USDA's Long-term Ag Projections

February 13, 2014 05:18 AM

USDA today released its long-term ag projections through 2023, which includes "assumptions for U.S. and international macroeconomic conditions and projections for major commodities, farm income, and U.S. agricultural trade value." To view all of the data, click here.

USDA provides the following summary: "Over the longer run, steady global economic growth provides a foundation for continuing strong crop demand. Although corn-based ethanol production in the United States has rebounded from 2012’s decline, the pace of further expansion slows. Nonetheless, the combination of world economic growth, a continued low-valued dollar, and some further expansion of global biofuels production supports longer run gains in world consumption and trade of crops. Prices are projected to fall from recent record highs but remain above pre-2007 levels for many crops."

The projections assume an extension of the programs for the 2008 Farm Bill rather than the new programs of the 2014 Farm Bill. The outlook also projects that acreage enrolled in the Conservation Reserve Program (CRP) will decline to 26 million acres in 2014 before rising back close to 32 million acres by the end of the projection period. The 2014 Farm Bill caps CRP acres at 24 million by Fiscal Year 2018.

As the above assumptions illustrate, it is important to remember these are not an official forecast, and therefore, one should not get wrapped up in the details. Following are some of the highlights from the report:

2014-15 Crop Projections

  • Corn plantings of 93.5 million acres with a 165.6 bu. per acre yield for a 14.26-billion bu. crop & ending stocks of 2.607 billion bu.
  • Soybean plantings of 78 million acres with an average yield of 45.2 bu. per acre for a 3.48-billion bu. crop and ending stocks of 203 billion bu.
  • Wheat plantings of 57 million acres with an average yield of 45.8 bu. per acre for a 2.22-billion bu. crop with ending stocks of 642 million bu.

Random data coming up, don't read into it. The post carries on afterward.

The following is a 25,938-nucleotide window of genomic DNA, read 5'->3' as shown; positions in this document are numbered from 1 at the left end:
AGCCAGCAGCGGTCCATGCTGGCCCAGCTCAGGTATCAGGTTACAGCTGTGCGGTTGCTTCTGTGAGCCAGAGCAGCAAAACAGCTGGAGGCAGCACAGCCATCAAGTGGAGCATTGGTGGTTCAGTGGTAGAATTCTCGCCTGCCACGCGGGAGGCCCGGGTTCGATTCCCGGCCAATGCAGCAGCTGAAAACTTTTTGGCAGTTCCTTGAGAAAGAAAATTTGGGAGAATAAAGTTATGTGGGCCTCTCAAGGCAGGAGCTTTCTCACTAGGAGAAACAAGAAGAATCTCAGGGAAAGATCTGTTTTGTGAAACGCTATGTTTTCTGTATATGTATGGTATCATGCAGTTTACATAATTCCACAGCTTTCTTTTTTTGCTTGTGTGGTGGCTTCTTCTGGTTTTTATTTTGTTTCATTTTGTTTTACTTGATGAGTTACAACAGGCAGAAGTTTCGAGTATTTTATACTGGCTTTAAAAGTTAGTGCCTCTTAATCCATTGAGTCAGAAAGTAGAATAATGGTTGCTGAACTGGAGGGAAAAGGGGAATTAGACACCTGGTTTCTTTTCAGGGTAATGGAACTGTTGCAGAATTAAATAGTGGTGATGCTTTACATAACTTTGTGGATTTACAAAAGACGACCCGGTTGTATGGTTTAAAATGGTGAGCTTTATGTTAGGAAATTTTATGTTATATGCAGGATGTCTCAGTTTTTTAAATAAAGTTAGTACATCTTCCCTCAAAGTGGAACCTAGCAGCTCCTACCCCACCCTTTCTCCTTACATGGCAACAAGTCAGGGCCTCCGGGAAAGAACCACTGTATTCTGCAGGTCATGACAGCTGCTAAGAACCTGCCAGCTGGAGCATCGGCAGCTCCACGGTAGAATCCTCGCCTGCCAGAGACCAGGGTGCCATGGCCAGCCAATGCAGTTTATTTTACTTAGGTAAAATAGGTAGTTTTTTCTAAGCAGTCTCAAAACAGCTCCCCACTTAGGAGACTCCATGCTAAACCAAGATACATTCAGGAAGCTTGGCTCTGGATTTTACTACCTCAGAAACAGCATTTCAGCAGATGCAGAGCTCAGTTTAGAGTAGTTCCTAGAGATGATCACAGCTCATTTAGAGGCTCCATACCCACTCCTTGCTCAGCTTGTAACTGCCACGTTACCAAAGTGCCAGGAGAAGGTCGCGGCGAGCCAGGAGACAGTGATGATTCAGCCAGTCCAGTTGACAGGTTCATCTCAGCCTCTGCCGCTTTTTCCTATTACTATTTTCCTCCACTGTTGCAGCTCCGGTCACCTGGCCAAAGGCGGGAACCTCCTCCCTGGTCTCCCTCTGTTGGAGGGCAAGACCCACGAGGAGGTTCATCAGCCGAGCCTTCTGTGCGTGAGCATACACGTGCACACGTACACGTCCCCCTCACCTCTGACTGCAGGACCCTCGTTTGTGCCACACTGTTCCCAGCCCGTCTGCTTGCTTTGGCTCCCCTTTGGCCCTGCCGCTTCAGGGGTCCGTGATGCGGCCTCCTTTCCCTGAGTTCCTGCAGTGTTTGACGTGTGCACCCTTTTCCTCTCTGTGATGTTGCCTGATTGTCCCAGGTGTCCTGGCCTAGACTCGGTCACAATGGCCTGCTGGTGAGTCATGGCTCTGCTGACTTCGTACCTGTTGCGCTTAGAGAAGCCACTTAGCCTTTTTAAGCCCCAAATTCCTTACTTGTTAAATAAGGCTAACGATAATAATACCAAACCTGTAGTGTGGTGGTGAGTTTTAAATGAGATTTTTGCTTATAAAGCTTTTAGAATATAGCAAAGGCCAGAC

• Cotton plantings of 11 million acres with an average yield of 795 lbs. per acre for a 15.6-million-bale crop and ending stocks of 4.409 million bales.


Farm Price Projections

USA projects the following average prices in 2014-15:

  • Corn: $3.65
  • Soybeans: $9.75
  • Wheat: $4.90 per bu.
  • Cotton: 64 cents per lb.


But more important than these unofficial projections are the general trends regarding prices:

  • Corn: USDA projects the average price of a bushel of corn will decline through 2015-16. Thereafter, corn prices are expected to begin rising as ending stocks tighten due to increases in feed use, exports and ethanol demand.
  • Soybean prices initially fall from recent highs but then rise moderately after 2015-16, reflecting strengthening demand for soybeans and soybean products.
  • Wheat prices decline through 2016-17, reflecting rising wheat stocks and falling corn prices. Wheat prices increase through the remainder of the projection period with export growth, moderate gains in food use, and declining stocks. Rising imports and increasing global competition limit price increases for wheat.
  • Cotton prices are expected to hold around 62 cents to 64 cents per lb. through 2017-18 and then gradually rise. U.S. mill use of upland cotton is projected to rise moderately while cotton exports increase in the second half of the projections.


Export Projections of Note

  • U.S. corn exports increase during the projection period, in response to strong global demand for feed grains to support growth in meat production. Export gains are particularly strong to China. The United States resumes being the world’s largest corn exporter, following the sharp reduction in U.S. corn exports after the 2012 drought, and accounts for an average of about 40% of global corn trade over the projection period. Strong trade competition from Argentina, Brazil, and the FSU as well as the use of corn for ethanol production in the United States combine to hold the U.S. trade share well below its 1970-2000 average of 71%.